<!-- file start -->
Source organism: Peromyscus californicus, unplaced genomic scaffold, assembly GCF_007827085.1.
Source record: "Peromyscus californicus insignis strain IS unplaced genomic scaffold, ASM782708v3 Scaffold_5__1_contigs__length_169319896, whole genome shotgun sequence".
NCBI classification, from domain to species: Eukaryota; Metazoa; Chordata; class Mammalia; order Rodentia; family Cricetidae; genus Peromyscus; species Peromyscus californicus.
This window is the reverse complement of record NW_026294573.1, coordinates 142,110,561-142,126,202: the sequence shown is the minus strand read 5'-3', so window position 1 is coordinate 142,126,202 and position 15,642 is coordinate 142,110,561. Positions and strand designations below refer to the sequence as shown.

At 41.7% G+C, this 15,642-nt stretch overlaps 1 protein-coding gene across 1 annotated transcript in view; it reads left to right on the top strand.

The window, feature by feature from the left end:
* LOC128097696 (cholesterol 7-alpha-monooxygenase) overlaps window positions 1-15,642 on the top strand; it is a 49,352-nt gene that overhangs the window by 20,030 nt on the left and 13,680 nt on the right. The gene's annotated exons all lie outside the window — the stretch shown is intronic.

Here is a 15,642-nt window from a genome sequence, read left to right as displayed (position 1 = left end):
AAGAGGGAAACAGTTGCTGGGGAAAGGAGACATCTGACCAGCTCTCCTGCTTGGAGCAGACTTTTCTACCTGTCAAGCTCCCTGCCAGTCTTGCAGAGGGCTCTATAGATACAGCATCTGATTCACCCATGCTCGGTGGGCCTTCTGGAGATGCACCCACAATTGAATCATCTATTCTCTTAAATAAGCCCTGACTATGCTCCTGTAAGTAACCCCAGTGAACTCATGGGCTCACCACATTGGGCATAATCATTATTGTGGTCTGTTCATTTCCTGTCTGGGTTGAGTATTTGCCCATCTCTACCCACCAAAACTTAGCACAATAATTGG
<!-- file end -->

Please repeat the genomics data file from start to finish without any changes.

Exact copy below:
Source organism: Peromyscus californicus, unplaced genomic scaffold, assembly GCF_007827085.1.
Source record: "Peromyscus californicus insignis strain IS unplaced genomic scaffold, ASM782708v3 Scaffold_5__1_contigs__length_169319896, whole genome shotgun sequence".
NCBI classification, from domain to species: Eukaryota; Metazoa; Chordata; class Mammalia; order Rodentia; family Cricetidae; genus Peromyscus; species Peromyscus californicus.
This window is the reverse complement of record NW_026294573.1, coordinates 142,110,561-142,126,202: the sequence shown is the minus strand read 5'-3', so window position 1 is coordinate 142,126,202 and position 15,642 is coordinate 142,110,561. Positions and strand designations below refer to the sequence as shown.

At 41.7% G+C, this 15,642-nt stretch overlaps 1 protein-coding gene across 1 annotated transcript in view; it reads left to right on the top strand.

The window, feature by feature from the left end:
* LOC128097696 (cholesterol 7-alpha-monooxygenase) overlaps window positions 1-15,642 on the top strand; it is a 49,352-nt gene that overhangs the window by 20,030 nt on the left and 13,680 nt on the right. The gene's annotated exons all lie outside the window — the stretch shown is intronic.

Here is a 15,642-nt window from a genome sequence, read left to right as displayed (position 1 = left end):
AAGAGGGAAACAGTTGCTGGGGAAAGGAGACATCTGACCAGCTCTCCTGCTTGGAGCAGACTTTTCTACCTGTCAAGCTCCCTGCCAGTCTTGCAGAGGGCTCTATAGATACAGCATCTGATTCACCCATGCTCGGTGGGCCTTCTGGAGATGCACCCACAATTGAATCATCTATTCTCTTAAATAAGCCCTGACTATGCTCCTGTAAGTAACCCCAGTGAACTCATGGGCTCACCACATTGGGCATAATCATTATTGTGGTCTGTTCATTTCCTGTCTGGGTTGAGTATTTGCCCATCTCTACCCACCAAAACTTAGCACAATAATTGG